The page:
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This holiday season, The Salvation Army expects to see a greater need for our services – more than any in recent history.
Unemployment rates are expected to be 10%-11%, and based on the increased service we’ve already provided this year due to COVID-19, we need resources to serve up to 155% more people with Christmas assistance.
COVID-19 has not only created a bigger need for us to fill, it has also decreased the number of traditional red kettles you’re used to seeing on street corners and at store entrances each Christmas season. In fact, we could see up to a 50% decrease in red kettle funds this year due to several factors, including:
Our work this holiday season is going to be even more crucial to serve the most vulnerable – regardless of race, gender, sexual orientation, ethnicity, or gender orientation – in your community.
The effects of the COVID-19 pandemic are like those we experienced after disasters like hurricanes Katrina, Ike, and Harvey. Only this time, the losses are across the entire country and will be longer lasting. And as with any disaster, we are there, on the ground, providing physical, emotional, and spiritual support. The Salvation Army serves those in need 365 days a year through homeless shelters, traditional housing, permanent supportive housing, and re-entry resources.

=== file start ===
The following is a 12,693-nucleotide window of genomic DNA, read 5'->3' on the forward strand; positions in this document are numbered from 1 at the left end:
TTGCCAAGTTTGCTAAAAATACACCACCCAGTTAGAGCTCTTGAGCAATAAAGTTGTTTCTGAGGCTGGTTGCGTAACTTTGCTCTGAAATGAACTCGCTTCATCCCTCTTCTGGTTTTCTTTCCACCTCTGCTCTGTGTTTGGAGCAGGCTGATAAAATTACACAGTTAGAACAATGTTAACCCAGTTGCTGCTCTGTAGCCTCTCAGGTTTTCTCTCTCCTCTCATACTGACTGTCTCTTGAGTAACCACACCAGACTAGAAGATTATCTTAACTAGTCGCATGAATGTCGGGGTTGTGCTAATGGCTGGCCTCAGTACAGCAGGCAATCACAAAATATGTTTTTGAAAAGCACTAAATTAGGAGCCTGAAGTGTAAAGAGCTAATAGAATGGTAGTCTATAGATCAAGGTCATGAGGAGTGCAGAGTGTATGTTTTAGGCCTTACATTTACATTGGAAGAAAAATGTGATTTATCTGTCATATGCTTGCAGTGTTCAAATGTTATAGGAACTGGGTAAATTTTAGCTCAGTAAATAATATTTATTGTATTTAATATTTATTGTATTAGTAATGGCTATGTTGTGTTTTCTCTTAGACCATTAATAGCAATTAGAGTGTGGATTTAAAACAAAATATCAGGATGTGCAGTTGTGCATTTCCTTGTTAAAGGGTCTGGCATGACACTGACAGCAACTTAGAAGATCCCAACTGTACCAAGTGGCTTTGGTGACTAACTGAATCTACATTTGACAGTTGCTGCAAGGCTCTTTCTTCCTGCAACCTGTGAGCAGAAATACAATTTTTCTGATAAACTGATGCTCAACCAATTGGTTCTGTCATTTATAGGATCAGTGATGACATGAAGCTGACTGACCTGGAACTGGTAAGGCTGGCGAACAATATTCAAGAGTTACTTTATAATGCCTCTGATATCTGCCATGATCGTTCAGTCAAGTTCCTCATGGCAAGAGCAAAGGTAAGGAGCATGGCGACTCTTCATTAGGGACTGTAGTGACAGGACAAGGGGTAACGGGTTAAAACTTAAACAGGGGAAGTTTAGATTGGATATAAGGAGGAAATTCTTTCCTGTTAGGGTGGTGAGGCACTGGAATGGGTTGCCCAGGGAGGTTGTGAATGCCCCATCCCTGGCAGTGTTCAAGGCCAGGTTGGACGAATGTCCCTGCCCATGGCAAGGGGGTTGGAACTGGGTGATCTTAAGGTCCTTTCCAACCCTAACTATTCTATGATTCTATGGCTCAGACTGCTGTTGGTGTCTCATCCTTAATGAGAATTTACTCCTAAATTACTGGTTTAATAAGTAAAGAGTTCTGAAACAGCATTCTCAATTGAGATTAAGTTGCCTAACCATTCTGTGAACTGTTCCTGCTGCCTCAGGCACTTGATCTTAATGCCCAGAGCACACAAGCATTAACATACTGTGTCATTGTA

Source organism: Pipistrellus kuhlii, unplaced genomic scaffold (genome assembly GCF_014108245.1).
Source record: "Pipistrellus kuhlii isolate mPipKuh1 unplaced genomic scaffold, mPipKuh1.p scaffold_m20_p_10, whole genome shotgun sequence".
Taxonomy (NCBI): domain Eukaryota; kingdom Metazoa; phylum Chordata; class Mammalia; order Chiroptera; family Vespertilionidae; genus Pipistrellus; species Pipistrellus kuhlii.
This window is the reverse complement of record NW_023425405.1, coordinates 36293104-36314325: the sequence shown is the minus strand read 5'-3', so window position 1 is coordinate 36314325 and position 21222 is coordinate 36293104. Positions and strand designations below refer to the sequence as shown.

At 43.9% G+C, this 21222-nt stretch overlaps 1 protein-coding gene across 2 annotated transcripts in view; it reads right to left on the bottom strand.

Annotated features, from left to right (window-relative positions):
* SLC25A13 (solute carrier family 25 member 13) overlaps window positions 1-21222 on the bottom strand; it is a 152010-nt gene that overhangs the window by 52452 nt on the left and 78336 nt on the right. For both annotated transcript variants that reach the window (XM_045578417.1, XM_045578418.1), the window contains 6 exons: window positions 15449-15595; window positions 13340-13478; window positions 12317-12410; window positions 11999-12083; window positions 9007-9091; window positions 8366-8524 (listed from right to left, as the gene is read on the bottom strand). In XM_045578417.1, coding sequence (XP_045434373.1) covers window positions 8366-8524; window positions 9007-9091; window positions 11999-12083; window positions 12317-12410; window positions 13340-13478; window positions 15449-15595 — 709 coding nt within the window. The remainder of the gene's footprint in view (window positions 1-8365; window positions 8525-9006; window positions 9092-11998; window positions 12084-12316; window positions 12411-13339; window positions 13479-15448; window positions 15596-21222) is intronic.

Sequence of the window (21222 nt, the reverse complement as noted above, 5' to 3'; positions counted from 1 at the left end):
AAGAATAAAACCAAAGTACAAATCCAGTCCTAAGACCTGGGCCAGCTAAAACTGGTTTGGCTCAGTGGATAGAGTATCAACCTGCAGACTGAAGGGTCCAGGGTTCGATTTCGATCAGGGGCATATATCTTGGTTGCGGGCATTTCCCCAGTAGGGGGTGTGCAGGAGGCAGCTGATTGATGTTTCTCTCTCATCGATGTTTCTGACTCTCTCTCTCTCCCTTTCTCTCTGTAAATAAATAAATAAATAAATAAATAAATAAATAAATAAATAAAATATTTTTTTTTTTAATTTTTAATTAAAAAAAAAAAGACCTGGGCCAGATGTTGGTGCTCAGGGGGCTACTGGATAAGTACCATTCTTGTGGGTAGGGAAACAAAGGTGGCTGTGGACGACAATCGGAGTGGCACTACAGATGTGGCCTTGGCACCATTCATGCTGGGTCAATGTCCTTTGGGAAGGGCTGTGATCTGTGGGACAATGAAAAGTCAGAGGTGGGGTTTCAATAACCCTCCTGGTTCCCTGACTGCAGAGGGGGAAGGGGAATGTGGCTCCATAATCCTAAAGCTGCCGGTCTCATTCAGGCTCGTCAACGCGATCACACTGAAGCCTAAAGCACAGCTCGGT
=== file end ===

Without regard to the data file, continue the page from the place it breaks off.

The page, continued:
According to recent U.S. Census Bureau statistics, “26 million adults – 10.8% of all adults in the country – reported that their household sometimes or often didn’t have enough to eat in the past seven days” because of the COVID-19 pandemic. We’ve already seen it. Grocery delivery is the most requested service The Salvation Army has been providing during the pandemic. Our food pantries and meal programs will be stretched to capacity to fulfill the need this holiday season, so we’ll need your generosity to make sure no one goes unfed.
Economic pressures from the COVID-19 pandemic will force millions of parents to choose between paying rent/utilities and buying Christmas presents. In fact, we expect an additional 1.6 million more people will seek our help to make Christmas brighter this year. In a typical year, we put new clothes and toys under the tree for 1 million children who usually must go without Christmas gifts. Anonymous donors adopt these little “angels” in an expanding Christmas tradition that makes the season more rewarding for the gift giver and happier for the receiver. This year, please consider taking a few more angels off the tree or donating gifts in bulk.
The coronavirus pandemic has wreaked havoc on families who were already struggling to pay the bills. In fact, about 12 million families missed mortgage or rent payments in March. Of those, 7.8 million families are also struggling to provide meals, an increase of 1.8 million families since before the pandemic. The devastation is along the lines of the 2008 recession, with 8 million families in danger of missing their mortgage payments or rent.
The Salvation Army helps struggling households pay their utility bills, offsetting the added financial burdens that come with Christmas-season expenses. This allows low-income families to maintain self-dignity and stability while keeping up with their bills and keeping the heat on during those cold winter months.
Help us give hope to those in need who feel forgotten.